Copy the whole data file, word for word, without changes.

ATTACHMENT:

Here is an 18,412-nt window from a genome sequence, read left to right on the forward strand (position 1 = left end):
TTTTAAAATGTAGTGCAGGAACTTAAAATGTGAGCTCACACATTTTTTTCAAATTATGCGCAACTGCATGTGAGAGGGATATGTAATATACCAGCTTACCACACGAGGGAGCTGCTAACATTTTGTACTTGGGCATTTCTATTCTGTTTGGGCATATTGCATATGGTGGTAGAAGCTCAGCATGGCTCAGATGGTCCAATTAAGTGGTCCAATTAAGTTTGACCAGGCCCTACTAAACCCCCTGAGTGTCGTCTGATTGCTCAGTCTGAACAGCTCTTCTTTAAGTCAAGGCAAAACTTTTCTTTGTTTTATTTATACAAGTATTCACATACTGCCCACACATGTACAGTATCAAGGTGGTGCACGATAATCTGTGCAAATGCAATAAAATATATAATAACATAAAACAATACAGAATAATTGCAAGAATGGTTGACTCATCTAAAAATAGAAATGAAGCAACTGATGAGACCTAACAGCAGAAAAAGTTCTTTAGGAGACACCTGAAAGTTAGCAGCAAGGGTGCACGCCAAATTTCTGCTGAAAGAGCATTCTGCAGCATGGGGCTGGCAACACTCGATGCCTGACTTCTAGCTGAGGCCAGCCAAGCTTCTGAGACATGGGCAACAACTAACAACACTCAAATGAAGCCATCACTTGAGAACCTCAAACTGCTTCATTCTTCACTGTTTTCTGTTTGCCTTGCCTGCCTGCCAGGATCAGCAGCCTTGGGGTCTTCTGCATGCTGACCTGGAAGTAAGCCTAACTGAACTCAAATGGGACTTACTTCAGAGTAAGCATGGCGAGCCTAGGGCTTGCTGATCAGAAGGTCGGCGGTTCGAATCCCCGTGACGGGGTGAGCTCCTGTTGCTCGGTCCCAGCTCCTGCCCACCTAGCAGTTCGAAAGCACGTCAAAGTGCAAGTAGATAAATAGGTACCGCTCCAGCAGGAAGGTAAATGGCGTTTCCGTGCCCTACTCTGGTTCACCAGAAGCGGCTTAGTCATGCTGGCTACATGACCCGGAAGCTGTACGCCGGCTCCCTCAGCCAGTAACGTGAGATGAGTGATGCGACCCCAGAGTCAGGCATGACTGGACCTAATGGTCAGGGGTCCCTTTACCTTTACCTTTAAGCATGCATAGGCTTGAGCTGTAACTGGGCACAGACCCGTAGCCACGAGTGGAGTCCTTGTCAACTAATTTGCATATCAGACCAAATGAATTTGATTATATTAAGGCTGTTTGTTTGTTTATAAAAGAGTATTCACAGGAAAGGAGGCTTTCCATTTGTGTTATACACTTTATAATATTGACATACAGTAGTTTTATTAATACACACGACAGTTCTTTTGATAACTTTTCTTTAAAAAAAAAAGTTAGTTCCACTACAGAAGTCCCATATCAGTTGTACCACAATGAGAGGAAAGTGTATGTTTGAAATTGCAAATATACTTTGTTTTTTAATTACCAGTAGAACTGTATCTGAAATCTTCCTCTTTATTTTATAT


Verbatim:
Here is an 18,412-nt window from a genome sequence, read left to right on the forward strand (position 1 = left end):
TTTTAAAATGTAGTGCAGGAACTTAAAATGTGAGCTCACACATTTTTTTCAAATTATGCGCAACTGCATGTGAGAGGGATATGTAATATACCAGCTTACCACACGAGGGAGCTGCTAACATTTTGTACTTGGGCATTTCTATTCTGTTTGGGCATATTGCATATGGTGGTAGAAGCTCAGCATGGCTCAGATGGTCCAATTAAGTGGTCCAATTAAGTTTGACCAGGCCCTACTAAACCCCCTGAGTGTCGTCTGATTGCTCAGTCTGAACAGCTCTTCTTTAAGTCAAGGCAAAACTTTTCTTTGTTTTATTTATACAAGTATTCACATACTGCCCACACATGTACAGTATCAAGGTGGTGCACGATAATCTGTGCAAATGCAATAAAATATATAATAACATAAAACAATACAGAATAATTGCAAGAATGGTTGACTCATCTAAAAATAGAAATGAAGCAACTGATGAGACCTAACAGCAGAAAAAGTTCTTTAGGAGACACCTGAAAGTTAGCAGCAAGGGTGCACGCCAAATTTCTGCTGAAAGAGCATTCTGCAGCATGGGGCTGGCAACACTCGATGCCTGACTTCTAGCTGAGGCCAGCCAAGCTTCTGAGACATGGGCAACAACTAACAACACTCAAATGAAGCCATCACTTGAGAACCTCAAACTGCTTCATTCTTCACTGTTTTCTGTTTGCCTTGCCTGCCTGCCAGGATCAGCAGCCTTGGGGTCTTCTGCATGCTGACCTGGAAGTAAGCCTAACTGAACTCAAATGGGACTTACTTCAGAGTAAGCATGGCGAGCCTAGGGCTTGCTGATCAGAAGGTCGGCGGTTCGAATCCCCGTGACGGGGTGAGCTCCTGTTGCTCGGTCCCAGCTCCTGCCCACCTAGCAGTTCGAAAGCACGTCAAAGTGCAAGTAGATAAATAGGTACCGCTCCAGCAGGAAGGTAAATGGCGTTTCCGTGCCCTACTCTGGTTCACCAGAAGCGGCTTAGTCATGCTGGCTACATGACCCGGAAGCTGTACGCCGGCTCCCTCAGCCAGTAACGTGAGATGAGTGATGCGACCCCAGAGTCAGGCATGACTGGACCTAATGGTCAGGGGTCCCTTTACCTTTACCTTTAAGCATGCATAGGCTTGAGCTGTAACTGGGCACAGACCCGTAGCCACGAGTGGAGTCCTTGTCAACTAATTTGCATATCAGACCAAATGAATTTGATTATATTAAGGCTGTTTGTTTGTTTATAAAAGAGTATTCACAGGAAAGGAGGCTTTCCATTTGTGTTATACACTTTATAATATTGACATACAGTAGTTTTATTAATACACACGACAGTTCTTTTGATAACTTTTCTTTAAAAAAAAAAGTTAGTTCCACTACAGAAGTCCCATATCAGTTGTACCACAATGAGAGGAAAGTGTATGTTTGAAATTGCAAATATACTTTGTTTTTTAATTACCAGTAGAACTGTATCTGAAATCTTCCTCTTTATTTTATAT